The Suzuka is a comfortable, breathable, and well-made jacket that delivers good value with CE level 2 armor, high-visibility trim, and a removable interior liner rounding out the package. Priced at $500, the Suzuka is very price competitive with comparable jackets.
shoulder and elbow armor
seamless integration with matching pants
Pre-formed shape is a bit restrictive when you're off the bike
tight fit in chest and shoulders sometimes unzips top 2-3” of zipper when stretching
I take safety seriously and encourage ATGATT riding. From that perspective, the jacket is second only to a helmet in terms of safety and impact resistance. Having the right jacket can be the difference between bumps/bruises and skin grafts. When choosing, one should always prioritize the jacket’s ability to protect you over other factors.
This is especially true when performance riding comes into play. If you venture out on the track or windy roads and have performance on your mind, your jacket needs to keep up. This needs for type of riding prioritize abrasion resistance, but also airflow and comfort. Getting hot, sweaty, and sticky under your gear is more than just a little uncomfortable.
The Fieldsheer Suzuka I have here is an example of a sport jacket that doesn’t require many compromises. The Monaco leather is perforated in all the major areas (more on that below), and it comes with a removable Thermo-guard liner. Level 2 armor is present on the shoulders and elbows, and there is a foam backplate. The Suzuka is designed to seamlessly integrate with the matching Fieldsheer Rider pants.
Phoslite® reflective panels in the arms and rear speed hump
Removable Thermo-guard liner
Integrated CE Level 2 armor in the shoulders and elbows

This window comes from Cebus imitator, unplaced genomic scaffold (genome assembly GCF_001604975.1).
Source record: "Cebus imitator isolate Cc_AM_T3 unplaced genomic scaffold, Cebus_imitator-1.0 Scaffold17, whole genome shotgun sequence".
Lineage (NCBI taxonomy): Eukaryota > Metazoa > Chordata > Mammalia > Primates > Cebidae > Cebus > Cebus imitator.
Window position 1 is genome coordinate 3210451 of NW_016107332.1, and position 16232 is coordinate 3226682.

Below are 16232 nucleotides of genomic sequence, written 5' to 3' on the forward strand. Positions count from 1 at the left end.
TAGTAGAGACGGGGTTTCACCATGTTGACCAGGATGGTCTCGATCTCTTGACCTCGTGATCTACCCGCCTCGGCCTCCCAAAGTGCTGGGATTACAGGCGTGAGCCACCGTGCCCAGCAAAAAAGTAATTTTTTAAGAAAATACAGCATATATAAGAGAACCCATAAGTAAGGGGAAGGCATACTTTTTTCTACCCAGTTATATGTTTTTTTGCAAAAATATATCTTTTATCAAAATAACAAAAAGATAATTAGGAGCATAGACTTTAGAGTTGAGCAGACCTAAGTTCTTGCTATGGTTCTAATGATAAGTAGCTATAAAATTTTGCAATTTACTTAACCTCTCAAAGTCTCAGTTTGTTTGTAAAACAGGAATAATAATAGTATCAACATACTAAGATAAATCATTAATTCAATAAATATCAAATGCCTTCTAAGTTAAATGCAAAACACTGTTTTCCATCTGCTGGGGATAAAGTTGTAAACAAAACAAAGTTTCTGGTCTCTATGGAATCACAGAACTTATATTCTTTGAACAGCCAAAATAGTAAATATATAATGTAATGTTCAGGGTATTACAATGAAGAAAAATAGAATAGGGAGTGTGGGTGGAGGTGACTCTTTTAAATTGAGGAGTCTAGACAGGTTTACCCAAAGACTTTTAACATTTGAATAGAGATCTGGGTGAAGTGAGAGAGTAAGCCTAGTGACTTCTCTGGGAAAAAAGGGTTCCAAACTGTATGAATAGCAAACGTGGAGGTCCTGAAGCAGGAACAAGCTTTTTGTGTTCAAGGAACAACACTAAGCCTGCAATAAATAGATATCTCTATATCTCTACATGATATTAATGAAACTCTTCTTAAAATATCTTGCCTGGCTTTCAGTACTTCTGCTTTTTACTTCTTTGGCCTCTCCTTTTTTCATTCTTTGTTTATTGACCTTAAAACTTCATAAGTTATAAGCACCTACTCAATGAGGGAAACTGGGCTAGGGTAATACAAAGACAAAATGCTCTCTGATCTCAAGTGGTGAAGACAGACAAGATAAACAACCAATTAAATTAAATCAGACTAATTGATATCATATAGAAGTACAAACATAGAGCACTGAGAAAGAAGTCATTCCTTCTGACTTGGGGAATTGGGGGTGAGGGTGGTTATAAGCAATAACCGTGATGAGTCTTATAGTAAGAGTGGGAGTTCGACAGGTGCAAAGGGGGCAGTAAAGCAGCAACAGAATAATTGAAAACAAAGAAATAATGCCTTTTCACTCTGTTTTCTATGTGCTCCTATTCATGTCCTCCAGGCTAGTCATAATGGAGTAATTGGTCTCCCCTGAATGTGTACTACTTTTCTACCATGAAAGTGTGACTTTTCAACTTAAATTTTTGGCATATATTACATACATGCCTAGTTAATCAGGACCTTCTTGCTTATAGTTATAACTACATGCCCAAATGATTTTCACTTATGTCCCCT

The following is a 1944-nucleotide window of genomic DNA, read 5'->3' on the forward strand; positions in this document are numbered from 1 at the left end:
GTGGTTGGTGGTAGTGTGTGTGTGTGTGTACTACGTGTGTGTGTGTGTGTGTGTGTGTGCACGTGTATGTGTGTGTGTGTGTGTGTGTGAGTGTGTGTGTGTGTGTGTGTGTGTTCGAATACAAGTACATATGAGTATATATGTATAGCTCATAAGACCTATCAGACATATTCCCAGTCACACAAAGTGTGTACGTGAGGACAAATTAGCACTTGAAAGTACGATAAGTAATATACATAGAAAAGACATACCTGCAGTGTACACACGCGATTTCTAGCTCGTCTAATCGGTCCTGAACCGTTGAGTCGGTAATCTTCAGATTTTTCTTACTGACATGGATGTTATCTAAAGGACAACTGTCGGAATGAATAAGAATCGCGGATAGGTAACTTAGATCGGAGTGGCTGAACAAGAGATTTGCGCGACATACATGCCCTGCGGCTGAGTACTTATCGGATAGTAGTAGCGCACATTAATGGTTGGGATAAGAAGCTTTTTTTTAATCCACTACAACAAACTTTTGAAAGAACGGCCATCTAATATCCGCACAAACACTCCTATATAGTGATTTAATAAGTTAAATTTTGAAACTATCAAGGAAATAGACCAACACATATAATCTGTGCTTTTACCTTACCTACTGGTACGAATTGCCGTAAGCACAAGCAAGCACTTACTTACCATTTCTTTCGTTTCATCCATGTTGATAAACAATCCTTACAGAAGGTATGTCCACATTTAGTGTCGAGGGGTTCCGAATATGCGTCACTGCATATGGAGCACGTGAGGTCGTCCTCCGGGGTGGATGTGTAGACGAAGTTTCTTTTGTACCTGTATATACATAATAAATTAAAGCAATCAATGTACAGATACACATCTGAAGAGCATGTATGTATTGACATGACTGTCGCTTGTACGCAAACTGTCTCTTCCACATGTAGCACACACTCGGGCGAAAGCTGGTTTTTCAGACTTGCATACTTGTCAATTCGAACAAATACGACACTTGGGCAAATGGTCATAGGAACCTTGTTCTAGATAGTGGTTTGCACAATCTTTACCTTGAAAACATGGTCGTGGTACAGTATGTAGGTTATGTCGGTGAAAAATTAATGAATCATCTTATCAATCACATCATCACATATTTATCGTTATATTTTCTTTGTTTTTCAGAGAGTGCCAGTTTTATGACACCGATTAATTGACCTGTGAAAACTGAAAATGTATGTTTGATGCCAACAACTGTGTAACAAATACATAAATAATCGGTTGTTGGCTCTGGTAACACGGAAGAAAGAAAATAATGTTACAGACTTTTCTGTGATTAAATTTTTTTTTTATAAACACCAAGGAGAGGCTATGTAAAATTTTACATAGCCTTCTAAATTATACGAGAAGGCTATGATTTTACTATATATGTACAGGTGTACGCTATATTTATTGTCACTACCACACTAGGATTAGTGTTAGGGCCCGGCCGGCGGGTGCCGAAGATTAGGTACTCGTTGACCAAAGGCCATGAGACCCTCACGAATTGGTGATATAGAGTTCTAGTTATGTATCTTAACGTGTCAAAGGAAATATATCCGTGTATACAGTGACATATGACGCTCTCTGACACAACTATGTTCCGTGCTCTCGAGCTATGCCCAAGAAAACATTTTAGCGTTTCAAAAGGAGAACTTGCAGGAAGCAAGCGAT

Thermoplastic armor on the elbows/shoulder (to complement CE L2)
Leather stretch panels underneath the arm, sides of torso, and back.
Plenty of pockets
Zipper integration with matching pants
EVA Rear aerodynamic speed hump and back protector
There’s no mistaking the Suzuka for anything other than a race jacket. Armored shoulders and a tapered waist, combined with its close overall fit, give the Suzuka an aggressive and racey look.
The back features an aerodynamic speed hump, solidifying the Suzuka’s aggressive and athletic posture. The top of the hump has perforated material, and when you’re moving along, it does a good job sucking in air and sending it down your back.
The white/black/yellow scheme is quite aggressive and badass looking; high-visibility strips are found on both arms and the sides of the front/back sections. It very much looks the part and stands right next to popular jackets in this segment, such as the Alpinestars Atem, Dainese Racing 3, and Scorpion Clutch.
When it comes to protection, my preference is leather over textiles. I prefer leather, in part because of its superior abrasion resistance, but also because of how it feels to wear. Often, textile jackets are stiff and take a long time to break in. By the third wear, the Suzuka had noticeably relaxed in the arms and felt more natural to wear.
The Suzuka is all leather – even the stretch panels on the torso, arms, and back. Integrated into the leather is CE level 2 armor in the shoulders/elbows, with reinforcing plastic armor surrounding them to supplement their protection and impact resistance.
Back protection is provided via the protective hump and removable foam backpad. Both the hump and the backpad are made of an anti shock foam material.
The thickness of the leather varies from 1. 2mm – 1.4mm, which is a good balance between weight and protection.
The Suzuka is a comfortable jacket, though it’s more comfortable on the bike than it is off of it. The pre-formed shape of the jacket makes it a little awkward to walk around in. I find I have to leave it undone when I’m not on the bike or else my mobility is noticeably hindered.
Out riding is where the Suzuka feels at home.
The Suzuka breathes extremely well. Hot weather riding in leather can be sweaty, but the Suzuka does a good job in keeping you cool due to the extensive use of perforated leather. Perforations run up the front sides, actual sides, shoulders, back, and arms. All sections enjoy strong airflow, especially once you’re doing 30 mph or more.
The rear speed hump is a surprisingly good air dam, drawing a strong flow that travels down your back. This effect is amplified when you’re tucked forward a bit, with air flowing over and behind the helmet.